Why Citron's Andrew Left Is Making a U-Turn on Tesla
Tesla investor Andrew Left may be making huge mistake
Tesla short-seller Andrew Left has reversed course.
The Citron Research investor, who had been short Tesla, announced that he's going long. Justification? .
Of the many, many bad ideas about Tesla in circulation — from bulls and bears alike — perhaps the worst is that the company is going to dominate the future of automobiles. That's one you often hear from the bulls; the bears, chiefly short-seller Jim Chanos, like to flip it and maintain that established, well-capitalized competition is coming for Tesla and that will lead to the game-over scenario.
Left's newfound enthusiasm relies on the all-caps version of the domination thesis.
"Rumors of the Tesla killers have been as constant and unfounded as Bob Lutz's call for Tesla's bankruptcy," Left wrote in a note on Tuesday. (Lutz is a former auto-industry executive who has been critical of Tesla for years.)
"While the media has been focused on [CEO] Elon Musk's eccentric, outlandish and at times offensive behavior, it has failed to notice the legitimate disruption of the auto industry that is currently being DOMINATED by Tesla."
For starters, Tesla isn't disrupting anything; rather, it's replacing gas-powered propulsion with electric motivation, a technology available for over a century.
Secondly, while Tesla is DOMINATING the all-electric luxury vehicle business and forging a new market for people who absolutely, positively do not desire a gas-burning vehicle, the market under domination is ... well, tiny. Globally, electric cars make up about 1% of sales. In the US, Tesla could establish market share of about 2% — of 17 million in annual deliveries.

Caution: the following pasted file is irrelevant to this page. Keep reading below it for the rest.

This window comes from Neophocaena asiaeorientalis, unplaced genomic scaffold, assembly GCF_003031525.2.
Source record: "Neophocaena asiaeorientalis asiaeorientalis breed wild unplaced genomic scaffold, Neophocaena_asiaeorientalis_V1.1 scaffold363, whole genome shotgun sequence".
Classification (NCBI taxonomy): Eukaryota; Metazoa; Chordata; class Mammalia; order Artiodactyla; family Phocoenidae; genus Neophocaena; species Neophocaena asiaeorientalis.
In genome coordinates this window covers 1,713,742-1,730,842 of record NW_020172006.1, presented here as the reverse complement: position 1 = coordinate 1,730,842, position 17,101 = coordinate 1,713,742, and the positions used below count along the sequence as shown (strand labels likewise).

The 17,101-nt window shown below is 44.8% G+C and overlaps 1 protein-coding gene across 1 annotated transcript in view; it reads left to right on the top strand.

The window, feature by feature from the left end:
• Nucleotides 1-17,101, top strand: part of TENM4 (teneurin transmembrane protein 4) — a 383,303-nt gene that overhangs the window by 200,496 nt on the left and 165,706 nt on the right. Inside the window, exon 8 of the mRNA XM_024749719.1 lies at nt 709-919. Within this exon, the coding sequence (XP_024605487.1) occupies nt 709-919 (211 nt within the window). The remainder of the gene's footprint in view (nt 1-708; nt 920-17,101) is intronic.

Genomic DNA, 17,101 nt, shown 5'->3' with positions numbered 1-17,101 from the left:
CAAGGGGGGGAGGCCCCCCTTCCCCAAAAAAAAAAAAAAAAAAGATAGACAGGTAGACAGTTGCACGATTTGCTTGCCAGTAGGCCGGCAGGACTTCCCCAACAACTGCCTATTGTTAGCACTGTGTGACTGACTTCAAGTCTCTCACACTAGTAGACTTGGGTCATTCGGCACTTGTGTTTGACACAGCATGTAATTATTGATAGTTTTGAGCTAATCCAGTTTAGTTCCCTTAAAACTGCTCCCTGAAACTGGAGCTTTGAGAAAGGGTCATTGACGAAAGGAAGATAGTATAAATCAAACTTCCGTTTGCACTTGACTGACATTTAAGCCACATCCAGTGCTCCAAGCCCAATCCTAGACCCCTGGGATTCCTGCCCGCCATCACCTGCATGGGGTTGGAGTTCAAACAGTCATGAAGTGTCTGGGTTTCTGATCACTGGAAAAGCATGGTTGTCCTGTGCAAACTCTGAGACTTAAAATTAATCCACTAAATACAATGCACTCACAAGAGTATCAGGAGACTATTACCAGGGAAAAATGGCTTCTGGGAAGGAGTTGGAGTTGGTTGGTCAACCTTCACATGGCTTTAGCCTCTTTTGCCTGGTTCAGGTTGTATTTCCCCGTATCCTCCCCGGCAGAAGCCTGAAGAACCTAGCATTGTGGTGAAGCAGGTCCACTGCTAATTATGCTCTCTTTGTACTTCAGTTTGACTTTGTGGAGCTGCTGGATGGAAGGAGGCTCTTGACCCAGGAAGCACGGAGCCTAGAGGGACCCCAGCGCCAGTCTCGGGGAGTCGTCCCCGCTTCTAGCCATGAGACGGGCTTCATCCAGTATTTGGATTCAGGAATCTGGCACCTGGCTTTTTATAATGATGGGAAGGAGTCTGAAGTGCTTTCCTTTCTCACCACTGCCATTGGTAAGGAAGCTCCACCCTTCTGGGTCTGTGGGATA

"Tesla is destroying the competition," Left exclaims. Then he trots out a bunch of charts and summarizes Tesla's stake in the aforementioned rinky-dink market, as well as its performance in the also small luxury vehicle space.
The problem here is that the world's automakers aren't so much competing for electric-market share so much as trying to avoid over-committing to a technological temptation. They don't want to produce cars for demand that's too new to be called stable, especially since they operating on five- to seven-year cycles. They also don't want to bother with a "Tesla-killer" because Tesla isn't worth killing. In fact, Tesla has been useful as a risk-taking front-running.
Tesla could be on the verge of posting an impressive and maybe even profitable third quarter — we'll find out on Wednesday — but its destiny isn't based on DOMINATING nonexistent competition. Instead, for Tesla to prosper it will need to serve the market for all-electric vehicles that it's validated. Not for nothing, Musk doesn't want to dominate: With a billion internal-combustion cars to replace worldwide with electric vehicles, Tesla needs lots of help.
It would be nice if somebody on Wall Street could figure out this middle ground and support Tesla for doing right by its customers, rather than concocting false narratives of conquest and disruption. Sadly, that's being left to media that's noticing what Tesla is truly all about.
Video: Why this Tesla short seller decided to buy the stock
Emma Stone reveals that she named herself after Baby Spice
How to Write on Wood
3 Money Questions Every Couple Needs to Ask
What to Do When an Ex Comes Back
How to Be a Roller Hockey Goalie
How to Live Like an Essene
How to Pumice Feet
How to Dose Ranitidine
Dua Lipa’s speech at the BRIT Awards was all about women and we’re feeling it
Adjust Your Weight-Loss Strategy With Age
How to Save Your Community Association Money
How to Not Be Scared when Getting Your Ears Pierced